The business of journalism is to uncover the truth, while being fair and balanced in seeking the truth, Minister Counsellor for Public Affairs, US Embassy, Craig Dicker told over 100 journalists who were attending the Business of Truth Forum in Johannesburg, South Africa last week.
More than 100 journalists across the world converged in Johannesburg for a digital media and journalism conference that was moderated by renowned media experts from around the world.
In his opening remarks at the two-day intense conference that was held from November 28-29, Dicker reminded journalists that their core-business was that of truth telling while noting that although digital media had changed the media landscape, media ethics should be maintained.
“Your business as journalists is to uncover the truth, bearing in mind that the business of truth is a process to uncover the truth for journalists.
“Be fair and balanced in seeking the truth in the face of new media and technologies. Digital media has changed the media landscape but journalism ethics have to be maintained. The business of truth is really the process of truth,” he says.
Moderators of the conference included leading Ghanaian undercover investigator, Anus Anus, Cherie Blair of Foundation of Women Mentor from Uganda, Amy Brittain, investigative reporter with The Washington Post (US), Alan Soon, co-founder and chief executive officer for Splice Newsroom in Singapore among others.
Sponsored by the US Department of State Office of Citizen Exchanges through World Learning Organisation and Digital Communication Network, the forum focused on current trends and latest developments in investigative journalism and the way digital information technologies are reshaping journalism, communication and society behaviour in Africa and around the world.
Furthermore, the conference was an international association connecting professionals of the digital age from a variety of backgrounds, in order to generate ideas, tools, and products for media outlets, civil society organisations, businesses and public authorities especially in an age of the spread of fake news owing to social media penetration.
The first day of the conference pinned discussions on the standards, values, practices while focusing on challenges and opportunities for investigative reporters in Africa and globally.
Presenting on what journalists can learn from digital communicators and influencers, chief executive officer for Flow Communication in South Africa, Tara Turkington reminded the journalists to note the difference between journalists and media influencers.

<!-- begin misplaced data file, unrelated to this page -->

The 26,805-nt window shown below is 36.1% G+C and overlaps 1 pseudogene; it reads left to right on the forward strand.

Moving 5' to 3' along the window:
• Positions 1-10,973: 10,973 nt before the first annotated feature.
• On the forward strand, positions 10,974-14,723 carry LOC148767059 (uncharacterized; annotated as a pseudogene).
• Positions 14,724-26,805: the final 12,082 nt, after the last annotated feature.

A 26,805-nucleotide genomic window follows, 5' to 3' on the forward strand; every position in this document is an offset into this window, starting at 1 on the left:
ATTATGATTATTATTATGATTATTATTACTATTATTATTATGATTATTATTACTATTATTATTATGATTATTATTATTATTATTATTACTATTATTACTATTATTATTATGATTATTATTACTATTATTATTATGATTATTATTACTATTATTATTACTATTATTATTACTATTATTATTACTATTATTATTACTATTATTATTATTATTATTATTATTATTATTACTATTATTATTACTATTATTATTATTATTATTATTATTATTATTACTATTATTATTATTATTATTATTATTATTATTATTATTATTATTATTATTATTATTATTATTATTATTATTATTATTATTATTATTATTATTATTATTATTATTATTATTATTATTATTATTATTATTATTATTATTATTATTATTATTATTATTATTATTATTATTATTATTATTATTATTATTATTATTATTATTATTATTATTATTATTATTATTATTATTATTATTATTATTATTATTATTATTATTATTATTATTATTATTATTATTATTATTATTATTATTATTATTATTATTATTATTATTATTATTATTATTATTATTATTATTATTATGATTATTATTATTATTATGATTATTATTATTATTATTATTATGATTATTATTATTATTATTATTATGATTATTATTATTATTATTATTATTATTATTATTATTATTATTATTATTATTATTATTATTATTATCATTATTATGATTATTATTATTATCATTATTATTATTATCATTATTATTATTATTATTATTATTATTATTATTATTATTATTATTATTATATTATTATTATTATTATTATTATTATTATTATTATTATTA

Turkington reiterated that the motive of the journalist was to tell the truth, while motives of media influencers’ were agenda setting and influence behaviour change.
“There is a difference between a journalist and a social media influencer. The former is objective and the latter is subjective. You need to think about what you post and put out on social media as a journalist. You need to be very strategic about it.
“Journalists need to embrace social media as they execute their duty of telling the truth, which is the main motive of journalism. News values should continue to guide journalists.”
“WhatsApp and Facebook are the biggest social media platforms being used in Africa also although penetration to the internet is the worst here in Africa.
“Digital media has changed what it means to be a journalist today. I believe that media has an enormous amount of potential. While these technologies give you great power they also provide great challenges.”
Her presentation noted that the media was facing a myriad of challenges such as disinformation, sensationalisation, monetisation, poor quality, low media literacy and self-censorship arguing that there was need to address these challenges as a matter of urgency.
Turkington said the traditional media can ignore embracing digital media at its own peril as the world, Africa included was fast embracing digital media.
“Social media has become so powerful such that one in three marriages/relationships are starting online and are lasting longer.”
Zimbabwean journalist, Tatenda Chitagu who was also one of the panellists at the conference noted that tradition media remained relevant even in the presence of social media.